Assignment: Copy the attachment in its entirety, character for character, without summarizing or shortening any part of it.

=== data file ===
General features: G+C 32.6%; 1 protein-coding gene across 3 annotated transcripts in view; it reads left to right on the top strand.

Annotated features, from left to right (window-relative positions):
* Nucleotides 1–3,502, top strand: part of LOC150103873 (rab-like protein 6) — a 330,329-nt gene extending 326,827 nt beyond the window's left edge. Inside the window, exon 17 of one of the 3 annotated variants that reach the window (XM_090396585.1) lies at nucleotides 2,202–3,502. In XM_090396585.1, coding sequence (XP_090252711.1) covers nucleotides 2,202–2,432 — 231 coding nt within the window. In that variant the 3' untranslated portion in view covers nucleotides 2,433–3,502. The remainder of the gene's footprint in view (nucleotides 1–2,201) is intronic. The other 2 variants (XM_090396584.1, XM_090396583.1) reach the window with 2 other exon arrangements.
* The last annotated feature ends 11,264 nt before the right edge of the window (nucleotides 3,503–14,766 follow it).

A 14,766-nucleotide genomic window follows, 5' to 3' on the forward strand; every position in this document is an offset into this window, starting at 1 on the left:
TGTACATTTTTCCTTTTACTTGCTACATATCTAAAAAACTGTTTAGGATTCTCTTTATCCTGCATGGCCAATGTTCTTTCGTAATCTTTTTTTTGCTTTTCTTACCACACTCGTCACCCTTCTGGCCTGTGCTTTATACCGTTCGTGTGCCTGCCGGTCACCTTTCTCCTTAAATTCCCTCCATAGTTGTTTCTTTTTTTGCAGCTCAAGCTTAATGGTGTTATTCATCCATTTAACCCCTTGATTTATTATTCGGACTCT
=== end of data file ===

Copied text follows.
General features: G+C 32.6%; 1 protein-coding gene across 3 annotated transcripts in view; it reads left to right on the top strand.

Annotated features, from left to right (window-relative positions):
* Nucleotides 1–3,502, top strand: part of LOC150103873 (rab-like protein 6) — a 330,329-nt gene extending 326,827 nt beyond the window's left edge. Inside the window, exon 17 of one of the 3 annotated variants that reach the window (XM_090396585.1) lies at nucleotides 2,202–3,502. In XM_090396585.1, coding sequence (XP_090252711.1) covers nucleotides 2,202–2,432 — 231 coding nt within the window. In that variant the 3' untranslated portion in view covers nucleotides 2,433–3,502. The remainder of the gene's footprint in view (nucleotides 1–2,201) is intronic. The other 2 variants (XM_090396584.1, XM_090396583.1) reach the window with 2 other exon arrangements.
* The last annotated feature ends 11,264 nt before the right edge of the window (nucleotides 3,503–14,766 follow it).

A 14,766-nucleotide genomic window follows, 5' to 3' on the forward strand; every position in this document is an offset into this window, starting at 1 on the left:
TGTACATTTTTCCTTTTACTTGCTACATATCTAAAAAACTGTTTAGGATTCTCTTTATCCTGCATGGCCAATGTTCTTTCGTAATCTTTTTTTTGCTTTTCTTACCACACTCGTCACCCTTCTGGCCTGTGCTTTATACCGTTCGTGTGCCTGCCGGTCACCTTTCTCCTTAAATTCCCTCCATAGTTGTTTCTTTTTTTGCAGCTCAAGCTTAATGGTGTTATTCATCCATTTAACCCCTTGATTTATTATTCGGACTCT